The Moving Target of Grid Parity

Tickers in this article: FSLR JASO
NEW YORK ( TheStreet) -- Since I last wrote about solar power a few weeks ago , grid parity has become the industry's buzzword du jour.

Grid parity means that when you add all the costs of a panel and divide by the energy output over its useful life it equals the cost of buying electricity from your local power grid over that time.

We can't know what grid energy will cost 10 years from now, so we extrapolate from current figures. Sometimes we add an inflation component. And we can't be sure a panel will deliver the same output over time, either. We make assumptions on both sides.

Still, grid parity matters for policymakers, which means it matters for companies like First Solar (FSLR) and JA Solar (JASO) , which make and sell panels. Grid parity defines solar competing without subsidy. The claim of grid parity defines a sustainable market.

A Deutsche Bank analysis, quoted here by PV Magazine , indicates grid parity will happen across Europe next year, and that it has already been reached in India. This means higher sales and stable pricing across the industry.

Some 100 Gwatts worth of solar power has now been installed worldwide, and demand for 2013 should top 30 Gwatts, according to SustainableBusiness. That's still a fraction of U.S. demand, which a Google analysis sees at 13 billion kilowatt/hours each month.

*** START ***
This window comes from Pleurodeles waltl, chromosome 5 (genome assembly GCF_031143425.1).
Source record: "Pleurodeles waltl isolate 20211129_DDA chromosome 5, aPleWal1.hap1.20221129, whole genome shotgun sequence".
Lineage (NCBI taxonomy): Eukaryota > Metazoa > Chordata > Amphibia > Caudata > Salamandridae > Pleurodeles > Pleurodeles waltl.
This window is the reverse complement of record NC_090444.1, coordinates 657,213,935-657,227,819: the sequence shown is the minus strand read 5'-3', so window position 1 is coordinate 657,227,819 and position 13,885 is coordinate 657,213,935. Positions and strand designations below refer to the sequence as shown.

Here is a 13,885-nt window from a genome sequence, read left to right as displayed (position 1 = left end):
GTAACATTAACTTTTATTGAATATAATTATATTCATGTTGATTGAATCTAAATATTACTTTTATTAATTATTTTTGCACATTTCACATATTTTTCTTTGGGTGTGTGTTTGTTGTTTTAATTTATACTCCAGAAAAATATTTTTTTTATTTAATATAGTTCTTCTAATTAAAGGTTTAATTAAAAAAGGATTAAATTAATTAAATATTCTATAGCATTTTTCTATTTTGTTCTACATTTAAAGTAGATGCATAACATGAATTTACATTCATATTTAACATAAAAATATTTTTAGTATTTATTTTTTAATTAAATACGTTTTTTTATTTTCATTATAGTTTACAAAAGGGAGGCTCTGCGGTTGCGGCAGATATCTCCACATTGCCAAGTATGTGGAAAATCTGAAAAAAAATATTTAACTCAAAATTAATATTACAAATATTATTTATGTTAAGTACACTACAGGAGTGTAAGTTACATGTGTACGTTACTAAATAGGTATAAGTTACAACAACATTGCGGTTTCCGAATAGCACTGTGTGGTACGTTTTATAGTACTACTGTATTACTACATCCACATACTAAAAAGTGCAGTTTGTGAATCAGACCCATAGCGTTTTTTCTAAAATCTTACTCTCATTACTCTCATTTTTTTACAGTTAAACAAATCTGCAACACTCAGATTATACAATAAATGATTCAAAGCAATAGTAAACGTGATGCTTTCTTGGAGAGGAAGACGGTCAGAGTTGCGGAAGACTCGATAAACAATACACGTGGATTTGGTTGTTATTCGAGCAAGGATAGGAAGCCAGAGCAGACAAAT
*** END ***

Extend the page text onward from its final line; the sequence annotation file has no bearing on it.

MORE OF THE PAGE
It should be smooth sailing for solar, but it's not. There are huge differences in photovoltaic module costs between China and everyone else, as much as 50%, writes GreenTechMedia. This means a trade war seems imminent, according to EuropeanVoice.

Nuclear and fossil fuel advocates have also responded to solar success by piling on pressure against the industry in state legislatures. Grant Smith of the Civil Society Institute has an op-ed, seen here at the Augusta Free Press , charging the American Legislative Exchange Council or ALEC, a business lobbyist, with lying about solar and wind costs to maintain construction work in progress and support for new nuclear and coal plants.

It's all happening because, when it comes to electricity, apples-to-apples cost comparisons are hard to come by. It takes time and money to build a new power plant, money that has to be guaranteed by ratepayers, and if those ratepayers believe there is an alternative they may be reluctant to issue the guarantee.

A famous Gandhi quote, offered by Goodreads.com, is that "First they ignore you, then they ridicule you, then they fight you, and then you win." The big energy news for 2013 is that solar energy has reached the third stage of its battle to make power. It's being fought. But in the economic fog of war it can be hard to see even an obvious outcome.